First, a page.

It continued: “The sober reality is that the complaints system within the Belfast Trust was inadequate in terms of identifying patient safety concerns.”

The inquiry said a “perception that Dr Watt’s clinical ability was not in question” contributed to the belief that any concerns about his work was administrative.

However, it noted he had a history of failing to comply with appraisals of his work or requests for reports by coroners, insurance companies and the General Medical Council.

It explained that this may be “indicative of an attitude which needed to be challenged more robustly at an earlier stage”.

It said “problems in the trust systems are illustrated graphically” by the fact it was a GP and not someone who raised concerns about Dr Watt in November 2016.

However, it did not limit its criticism to the trust and said a clinical complaint by the General Medical Council (GMC) in 2012 “was essentially dismissed”.

An internal review carried out by the GMC in 2019 said it had “not been properly investigated”.

It also revealed that Dr Watt received a five-year warning from the GMC but this was not communicated to Dr Watt’s line managers at the trust.

The inquiry also raised concerns that private providers did not bring to the attention of the person responsible for reviewing Dr Watt’s work concerns about his clinical practice.

“Critical information at key times was not passed on to the Belfast Trust by the Ulster Independent Clinic,” it said.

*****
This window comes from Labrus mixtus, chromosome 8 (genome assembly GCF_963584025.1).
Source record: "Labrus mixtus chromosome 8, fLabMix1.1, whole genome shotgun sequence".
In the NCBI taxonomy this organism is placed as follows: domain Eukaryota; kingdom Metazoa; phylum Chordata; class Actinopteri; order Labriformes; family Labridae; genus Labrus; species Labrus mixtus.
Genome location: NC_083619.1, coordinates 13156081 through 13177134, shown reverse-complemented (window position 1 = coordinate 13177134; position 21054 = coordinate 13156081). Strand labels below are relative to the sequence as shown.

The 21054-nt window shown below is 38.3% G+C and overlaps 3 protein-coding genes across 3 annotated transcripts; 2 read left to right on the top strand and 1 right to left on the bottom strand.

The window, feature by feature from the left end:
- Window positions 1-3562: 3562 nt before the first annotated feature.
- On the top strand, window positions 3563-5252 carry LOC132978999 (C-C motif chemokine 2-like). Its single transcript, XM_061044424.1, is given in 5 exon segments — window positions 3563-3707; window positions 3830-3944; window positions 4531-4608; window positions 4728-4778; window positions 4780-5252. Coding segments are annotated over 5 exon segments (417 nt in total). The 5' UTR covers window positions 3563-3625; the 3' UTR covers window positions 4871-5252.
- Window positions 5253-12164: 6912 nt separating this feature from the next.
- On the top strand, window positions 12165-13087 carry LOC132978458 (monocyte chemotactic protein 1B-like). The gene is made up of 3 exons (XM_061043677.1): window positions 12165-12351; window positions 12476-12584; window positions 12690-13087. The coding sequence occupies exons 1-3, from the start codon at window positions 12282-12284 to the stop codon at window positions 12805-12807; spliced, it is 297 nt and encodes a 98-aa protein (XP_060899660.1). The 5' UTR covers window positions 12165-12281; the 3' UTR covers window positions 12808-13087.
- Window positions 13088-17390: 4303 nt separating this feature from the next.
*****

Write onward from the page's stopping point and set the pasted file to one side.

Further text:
It also raised concerns about the fact Dr Watt was essentially working alone at a time when there were restrictions on his clinical practice, which it said “contributed to the problems that developed in his practice”.

“This arrangement does not seem to have been reflected upon or regarded by management as unusual or problematic,” it explained.

Referring to Dr Watt’s use of blood patch procedures, the inquiry described the dramatic rise in the procedures between 2014 and 2017 as “truly extraordinary”.

It also said the increase in blood patch procedures was “carried out in plain sight of his colleagues and other medical staff” and that Dr Watt never tried to hide what he was doing.

“None of the existing management arrangements were effective in querying or questioning the proliferation of blood patch procedures by Dr Watt,” it said.

It also highlighted a “medical culture” which it said, “discouraged concerns being escalated or the questioning of the actions of such a senior consultant”.